May 5th, 2001
Descartes, the philosopher who is regarded as one of the architects of rationalism, was a devout Christian. He spent all of his life trying to define and apply the rational process.
To define rationalism he had to abandon and destroy every preconception of thought and was somewhat successful at this.
He was however unsuccessful in applying the rational process universally to all matters of thought (all reality: concrete, abstract, spiritual, etc.). For example, he intended to use the rational process to demonstrate the Trinity of God. He intended to find "certainty", or "truth" (as many of us also try) using rational thinking.
He failed to understand the limitations of rationality, because he failed to recognize reality in its various dimensions: physical, logical, mathematical, metaphysical, spiritual.
Although we may not agree on any particular classification of "reality", we should agree that we cannot apply pure rationality to all matters. For example we have very few tools to understand metaphysics and we know that we need faith on spiritual matters.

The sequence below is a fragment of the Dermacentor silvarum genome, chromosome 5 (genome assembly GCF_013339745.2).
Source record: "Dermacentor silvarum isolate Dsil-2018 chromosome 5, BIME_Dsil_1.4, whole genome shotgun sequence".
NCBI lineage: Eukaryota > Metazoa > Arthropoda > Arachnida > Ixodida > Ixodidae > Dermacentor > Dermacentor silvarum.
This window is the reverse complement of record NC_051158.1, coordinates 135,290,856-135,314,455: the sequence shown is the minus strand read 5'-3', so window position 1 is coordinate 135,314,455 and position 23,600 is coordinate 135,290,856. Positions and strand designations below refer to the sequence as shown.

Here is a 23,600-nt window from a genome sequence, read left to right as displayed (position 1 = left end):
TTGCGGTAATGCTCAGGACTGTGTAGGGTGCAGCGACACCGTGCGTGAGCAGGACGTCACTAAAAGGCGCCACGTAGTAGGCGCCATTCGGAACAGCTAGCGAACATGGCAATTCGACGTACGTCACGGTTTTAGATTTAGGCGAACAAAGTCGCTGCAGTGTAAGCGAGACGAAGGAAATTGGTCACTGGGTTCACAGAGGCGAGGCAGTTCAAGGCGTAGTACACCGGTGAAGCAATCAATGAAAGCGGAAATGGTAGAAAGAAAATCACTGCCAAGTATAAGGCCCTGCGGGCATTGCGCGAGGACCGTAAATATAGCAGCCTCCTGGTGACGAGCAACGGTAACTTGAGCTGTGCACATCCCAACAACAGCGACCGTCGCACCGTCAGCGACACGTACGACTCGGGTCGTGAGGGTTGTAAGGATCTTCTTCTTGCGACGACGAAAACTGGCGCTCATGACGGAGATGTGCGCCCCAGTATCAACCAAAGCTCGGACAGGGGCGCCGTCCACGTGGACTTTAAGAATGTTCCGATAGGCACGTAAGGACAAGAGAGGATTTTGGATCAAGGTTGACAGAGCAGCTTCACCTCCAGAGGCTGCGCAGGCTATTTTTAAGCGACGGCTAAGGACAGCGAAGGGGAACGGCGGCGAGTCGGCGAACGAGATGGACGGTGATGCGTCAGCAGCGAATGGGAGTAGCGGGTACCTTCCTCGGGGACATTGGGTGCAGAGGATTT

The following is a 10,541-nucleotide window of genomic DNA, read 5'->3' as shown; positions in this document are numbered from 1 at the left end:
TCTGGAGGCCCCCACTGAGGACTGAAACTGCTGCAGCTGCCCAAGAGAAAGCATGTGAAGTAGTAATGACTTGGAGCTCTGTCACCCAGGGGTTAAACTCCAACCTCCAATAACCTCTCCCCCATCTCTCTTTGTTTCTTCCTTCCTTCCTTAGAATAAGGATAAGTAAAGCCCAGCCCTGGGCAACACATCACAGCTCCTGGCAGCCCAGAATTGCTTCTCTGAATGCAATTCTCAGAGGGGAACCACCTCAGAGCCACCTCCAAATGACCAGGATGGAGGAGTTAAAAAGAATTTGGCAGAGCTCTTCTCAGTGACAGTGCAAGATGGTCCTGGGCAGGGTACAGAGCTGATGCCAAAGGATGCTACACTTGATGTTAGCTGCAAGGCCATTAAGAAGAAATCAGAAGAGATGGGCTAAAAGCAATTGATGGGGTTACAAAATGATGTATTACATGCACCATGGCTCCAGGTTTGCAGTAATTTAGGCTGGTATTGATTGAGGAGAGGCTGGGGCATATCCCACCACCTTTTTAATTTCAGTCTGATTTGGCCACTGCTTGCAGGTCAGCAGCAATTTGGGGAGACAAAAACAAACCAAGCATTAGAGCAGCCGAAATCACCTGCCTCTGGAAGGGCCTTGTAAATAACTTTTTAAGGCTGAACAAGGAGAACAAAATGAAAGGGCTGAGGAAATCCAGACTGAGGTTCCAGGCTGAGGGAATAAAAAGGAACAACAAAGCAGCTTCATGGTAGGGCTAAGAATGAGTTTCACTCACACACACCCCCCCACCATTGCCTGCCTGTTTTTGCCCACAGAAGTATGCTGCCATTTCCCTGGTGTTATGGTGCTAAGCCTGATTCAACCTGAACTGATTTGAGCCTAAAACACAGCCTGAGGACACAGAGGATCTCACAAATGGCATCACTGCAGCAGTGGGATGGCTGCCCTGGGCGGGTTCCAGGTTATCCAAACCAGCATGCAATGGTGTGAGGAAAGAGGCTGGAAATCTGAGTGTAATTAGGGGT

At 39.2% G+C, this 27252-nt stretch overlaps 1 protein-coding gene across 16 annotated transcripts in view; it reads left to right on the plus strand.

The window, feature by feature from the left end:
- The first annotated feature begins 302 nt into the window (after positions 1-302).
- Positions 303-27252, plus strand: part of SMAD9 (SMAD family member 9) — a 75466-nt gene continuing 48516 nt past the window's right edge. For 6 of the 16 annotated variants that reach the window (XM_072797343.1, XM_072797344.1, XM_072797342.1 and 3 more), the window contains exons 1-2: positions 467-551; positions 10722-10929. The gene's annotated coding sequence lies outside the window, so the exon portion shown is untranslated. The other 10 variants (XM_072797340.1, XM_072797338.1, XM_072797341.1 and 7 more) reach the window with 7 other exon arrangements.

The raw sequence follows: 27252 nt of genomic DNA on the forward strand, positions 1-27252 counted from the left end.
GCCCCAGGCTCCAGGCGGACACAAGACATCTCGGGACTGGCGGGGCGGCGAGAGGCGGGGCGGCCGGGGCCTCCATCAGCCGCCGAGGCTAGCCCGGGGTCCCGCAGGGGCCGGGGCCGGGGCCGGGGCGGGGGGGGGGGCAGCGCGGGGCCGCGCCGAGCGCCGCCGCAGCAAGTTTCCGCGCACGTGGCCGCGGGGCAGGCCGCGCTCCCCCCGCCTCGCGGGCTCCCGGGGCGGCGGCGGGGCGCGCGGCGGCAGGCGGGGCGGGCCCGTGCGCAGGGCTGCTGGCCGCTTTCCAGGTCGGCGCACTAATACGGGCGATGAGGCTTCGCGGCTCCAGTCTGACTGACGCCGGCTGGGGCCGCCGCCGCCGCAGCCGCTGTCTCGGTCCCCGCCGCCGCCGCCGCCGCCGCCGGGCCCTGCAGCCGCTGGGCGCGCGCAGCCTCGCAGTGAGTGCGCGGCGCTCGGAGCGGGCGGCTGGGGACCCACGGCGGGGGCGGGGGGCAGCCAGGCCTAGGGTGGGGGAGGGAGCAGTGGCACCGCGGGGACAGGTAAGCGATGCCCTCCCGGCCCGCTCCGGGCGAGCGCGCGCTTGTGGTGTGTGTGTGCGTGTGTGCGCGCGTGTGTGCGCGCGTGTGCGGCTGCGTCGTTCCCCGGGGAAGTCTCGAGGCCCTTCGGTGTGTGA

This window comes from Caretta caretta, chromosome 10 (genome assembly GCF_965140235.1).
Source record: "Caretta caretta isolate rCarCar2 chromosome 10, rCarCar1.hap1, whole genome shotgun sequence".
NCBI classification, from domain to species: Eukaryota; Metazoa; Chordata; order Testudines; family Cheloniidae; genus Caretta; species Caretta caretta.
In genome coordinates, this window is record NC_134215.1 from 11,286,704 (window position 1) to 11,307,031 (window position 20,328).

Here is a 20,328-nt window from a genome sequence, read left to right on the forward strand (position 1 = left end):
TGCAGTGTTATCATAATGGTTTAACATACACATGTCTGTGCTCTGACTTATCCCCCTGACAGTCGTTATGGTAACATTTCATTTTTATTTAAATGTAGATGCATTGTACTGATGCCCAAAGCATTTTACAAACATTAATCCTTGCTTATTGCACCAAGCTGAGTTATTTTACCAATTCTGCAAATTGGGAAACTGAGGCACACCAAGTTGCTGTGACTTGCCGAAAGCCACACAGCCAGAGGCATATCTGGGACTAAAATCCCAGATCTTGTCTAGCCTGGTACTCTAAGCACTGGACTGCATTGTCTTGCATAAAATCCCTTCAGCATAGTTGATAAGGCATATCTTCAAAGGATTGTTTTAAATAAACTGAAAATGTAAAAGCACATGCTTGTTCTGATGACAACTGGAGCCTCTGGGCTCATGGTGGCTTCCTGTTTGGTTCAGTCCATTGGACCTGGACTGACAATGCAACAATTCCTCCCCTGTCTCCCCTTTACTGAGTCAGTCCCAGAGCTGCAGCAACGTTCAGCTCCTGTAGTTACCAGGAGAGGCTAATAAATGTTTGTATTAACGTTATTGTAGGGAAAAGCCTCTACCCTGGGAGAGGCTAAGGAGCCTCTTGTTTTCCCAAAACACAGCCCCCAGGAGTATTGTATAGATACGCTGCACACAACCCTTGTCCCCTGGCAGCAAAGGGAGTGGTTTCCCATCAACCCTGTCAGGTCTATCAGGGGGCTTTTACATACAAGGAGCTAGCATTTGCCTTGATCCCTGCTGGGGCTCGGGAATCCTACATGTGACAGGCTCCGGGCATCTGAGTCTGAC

Even this simple concept seems to be difficult for today's man, as saturated and obsessed with rational thinking, as Descartes was.
When we come to politics, we repeat shallow idioms such as "separation between Church and State" and we seem to have no universal tools for finding certainty in all political matters. No unifying process. (You may argue we are not finding any certainty at all!)
In my opinion, politicians should not disregard spiritual matters, and religious people should make use of rational thoughts. Politics must understand (not intervene in) all aspects of social affairs. However, the tools used for understanding each aspect need to be appropriate.
For example, talking about "life issues", we can identify metaphysical questions (e.g.: essence of life, meaning of life), scientific questions (e.g.: is this individual alive? Is this individual human?), moral questions (e.g.: individual dignity, origin of life), logical questions (e.g.: rights, responsibilities, legal implications).
Today's politicians tend to use only the rational process (when they can and want) and mostly disregard the moral and ethical questions (when these are inconvenient).
A political leader must have the courage to face every question, must be prepared in every discipline and must use the appropriate thought process for each aspect of social affairs.
This may be the essence of statesmanship.